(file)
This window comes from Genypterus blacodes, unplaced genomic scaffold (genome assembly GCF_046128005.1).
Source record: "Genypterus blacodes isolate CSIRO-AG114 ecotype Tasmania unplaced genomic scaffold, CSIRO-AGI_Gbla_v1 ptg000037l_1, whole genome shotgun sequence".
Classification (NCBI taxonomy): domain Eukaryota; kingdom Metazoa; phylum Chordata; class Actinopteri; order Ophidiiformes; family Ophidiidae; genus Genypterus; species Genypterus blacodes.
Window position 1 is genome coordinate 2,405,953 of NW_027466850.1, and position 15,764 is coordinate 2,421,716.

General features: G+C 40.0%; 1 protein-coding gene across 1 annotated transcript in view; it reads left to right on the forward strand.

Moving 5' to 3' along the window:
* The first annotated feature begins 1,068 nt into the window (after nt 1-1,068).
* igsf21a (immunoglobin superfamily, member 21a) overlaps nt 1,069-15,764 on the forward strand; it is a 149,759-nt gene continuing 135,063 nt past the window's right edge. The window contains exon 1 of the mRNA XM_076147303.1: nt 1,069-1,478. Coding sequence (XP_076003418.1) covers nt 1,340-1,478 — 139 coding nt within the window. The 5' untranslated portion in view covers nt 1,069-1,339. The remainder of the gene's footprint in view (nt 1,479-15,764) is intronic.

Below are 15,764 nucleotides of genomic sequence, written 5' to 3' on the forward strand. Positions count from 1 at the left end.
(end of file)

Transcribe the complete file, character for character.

This window comes from Genypterus blacodes, unplaced genomic scaffold (genome assembly GCF_046128005.1).
Source record: "Genypterus blacodes isolate CSIRO-AG114 ecotype Tasmania unplaced genomic scaffold, CSIRO-AGI_Gbla_v1 ptg000037l_1, whole genome shotgun sequence".
Classification (NCBI taxonomy): domain Eukaryota; kingdom Metazoa; phylum Chordata; class Actinopteri; order Ophidiiformes; family Ophidiidae; genus Genypterus; species Genypterus blacodes.
Window position 1 is genome coordinate 2,405,953 of NW_027466850.1, and position 15,764 is coordinate 2,421,716.

General features: G+C 40.0%; 1 protein-coding gene across 1 annotated transcript in view; it reads left to right on the forward strand.

Moving 5' to 3' along the window:
* The first annotated feature begins 1,068 nt into the window (after nt 1-1,068).
* igsf21a (immunoglobin superfamily, member 21a) overlaps nt 1,069-15,764 on the forward strand; it is a 149,759-nt gene continuing 135,063 nt past the window's right edge. The window contains exon 1 of the mRNA XM_076147303.1: nt 1,069-1,478. Coding sequence (XP_076003418.1) covers nt 1,340-1,478 — 139 coding nt within the window. The 5' untranslated portion in view covers nt 1,069-1,339. The remainder of the gene's footprint in view (nt 1,479-15,764) is intronic.

Below are 15,764 nucleotides of genomic sequence, written 5' to 3' on the forward strand. Positions count from 1 at the left end.